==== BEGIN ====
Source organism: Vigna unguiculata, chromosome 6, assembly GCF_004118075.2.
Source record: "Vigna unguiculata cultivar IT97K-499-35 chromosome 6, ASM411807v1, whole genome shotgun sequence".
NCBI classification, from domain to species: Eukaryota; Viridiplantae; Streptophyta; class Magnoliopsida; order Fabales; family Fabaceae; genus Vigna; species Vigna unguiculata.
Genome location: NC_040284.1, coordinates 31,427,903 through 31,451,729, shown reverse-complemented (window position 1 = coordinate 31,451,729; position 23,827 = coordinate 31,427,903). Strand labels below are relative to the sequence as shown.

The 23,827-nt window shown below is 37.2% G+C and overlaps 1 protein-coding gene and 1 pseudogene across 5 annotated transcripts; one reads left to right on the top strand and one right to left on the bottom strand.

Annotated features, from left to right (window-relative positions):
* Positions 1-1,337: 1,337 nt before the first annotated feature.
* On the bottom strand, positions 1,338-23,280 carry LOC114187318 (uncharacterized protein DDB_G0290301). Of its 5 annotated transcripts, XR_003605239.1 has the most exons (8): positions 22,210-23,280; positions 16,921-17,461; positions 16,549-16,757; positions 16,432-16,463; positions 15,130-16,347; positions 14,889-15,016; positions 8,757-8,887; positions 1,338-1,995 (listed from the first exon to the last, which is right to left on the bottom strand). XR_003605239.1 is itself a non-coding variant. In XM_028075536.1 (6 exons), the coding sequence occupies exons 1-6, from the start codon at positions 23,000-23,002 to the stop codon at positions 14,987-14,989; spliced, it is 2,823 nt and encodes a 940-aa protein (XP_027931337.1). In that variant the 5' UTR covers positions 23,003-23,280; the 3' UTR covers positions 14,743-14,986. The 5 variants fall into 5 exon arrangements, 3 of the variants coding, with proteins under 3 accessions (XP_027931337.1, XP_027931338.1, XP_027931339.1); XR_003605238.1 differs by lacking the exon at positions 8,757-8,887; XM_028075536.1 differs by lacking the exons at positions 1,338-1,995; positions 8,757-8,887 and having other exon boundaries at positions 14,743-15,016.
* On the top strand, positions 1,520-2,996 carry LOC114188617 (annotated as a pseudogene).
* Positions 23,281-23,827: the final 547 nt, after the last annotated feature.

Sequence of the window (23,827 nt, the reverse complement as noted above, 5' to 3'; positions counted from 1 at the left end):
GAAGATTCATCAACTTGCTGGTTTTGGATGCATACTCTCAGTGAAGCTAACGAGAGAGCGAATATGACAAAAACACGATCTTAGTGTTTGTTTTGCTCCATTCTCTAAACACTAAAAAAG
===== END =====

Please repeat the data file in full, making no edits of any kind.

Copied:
Source organism: Vigna unguiculata, chromosome 6, assembly GCF_004118075.2.
Source record: "Vigna unguiculata cultivar IT97K-499-35 chromosome 6, ASM411807v1, whole genome shotgun sequence".
NCBI classification, from domain to species: Eukaryota; Viridiplantae; Streptophyta; class Magnoliopsida; order Fabales; family Fabaceae; genus Vigna; species Vigna unguiculata.
Genome location: NC_040284.1, coordinates 31,427,903 through 31,451,729, shown reverse-complemented (window position 1 = coordinate 31,451,729; position 23,827 = coordinate 31,427,903). Strand labels below are relative to the sequence as shown.

The 23,827-nt window shown below is 37.2% G+C and overlaps 1 protein-coding gene and 1 pseudogene across 5 annotated transcripts; one reads left to right on the top strand and one right to left on the bottom strand.

Annotated features, from left to right (window-relative positions):
* Positions 1-1,337: 1,337 nt before the first annotated feature.
* On the bottom strand, positions 1,338-23,280 carry LOC114187318 (uncharacterized protein DDB_G0290301). Of its 5 annotated transcripts, XR_003605239.1 has the most exons (8): positions 22,210-23,280; positions 16,921-17,461; positions 16,549-16,757; positions 16,432-16,463; positions 15,130-16,347; positions 14,889-15,016; positions 8,757-8,887; positions 1,338-1,995 (listed from the first exon to the last, which is right to left on the bottom strand). XR_003605239.1 is itself a non-coding variant. In XM_028075536.1 (6 exons), the coding sequence occupies exons 1-6, from the start codon at positions 23,000-23,002 to the stop codon at positions 14,987-14,989; spliced, it is 2,823 nt and encodes a 940-aa protein (XP_027931337.1). In that variant the 5' UTR covers positions 23,003-23,280; the 3' UTR covers positions 14,743-14,986. The 5 variants fall into 5 exon arrangements, 3 of the variants coding, with proteins under 3 accessions (XP_027931337.1, XP_027931338.1, XP_027931339.1); XR_003605238.1 differs by lacking the exon at positions 8,757-8,887; XM_028075536.1 differs by lacking the exons at positions 1,338-1,995; positions 8,757-8,887 and having other exon boundaries at positions 14,743-15,016.
* On the top strand, positions 1,520-2,996 carry LOC114188617 (annotated as a pseudogene).
* Positions 23,281-23,827: the final 547 nt, after the last annotated feature.

Sequence of the window (23,827 nt, the reverse complement as noted above, 5' to 3'; positions counted from 1 at the left end):
GAAGATTCATCAACTTGCTGGTTTTGGATGCATACTCTCAGTGAAGCTAACGAGAGAGCGAATATGACAAAAACACGATCTTAGTGTTTGTTTTGCTCCATTCTCTAAACACTAAAAAAG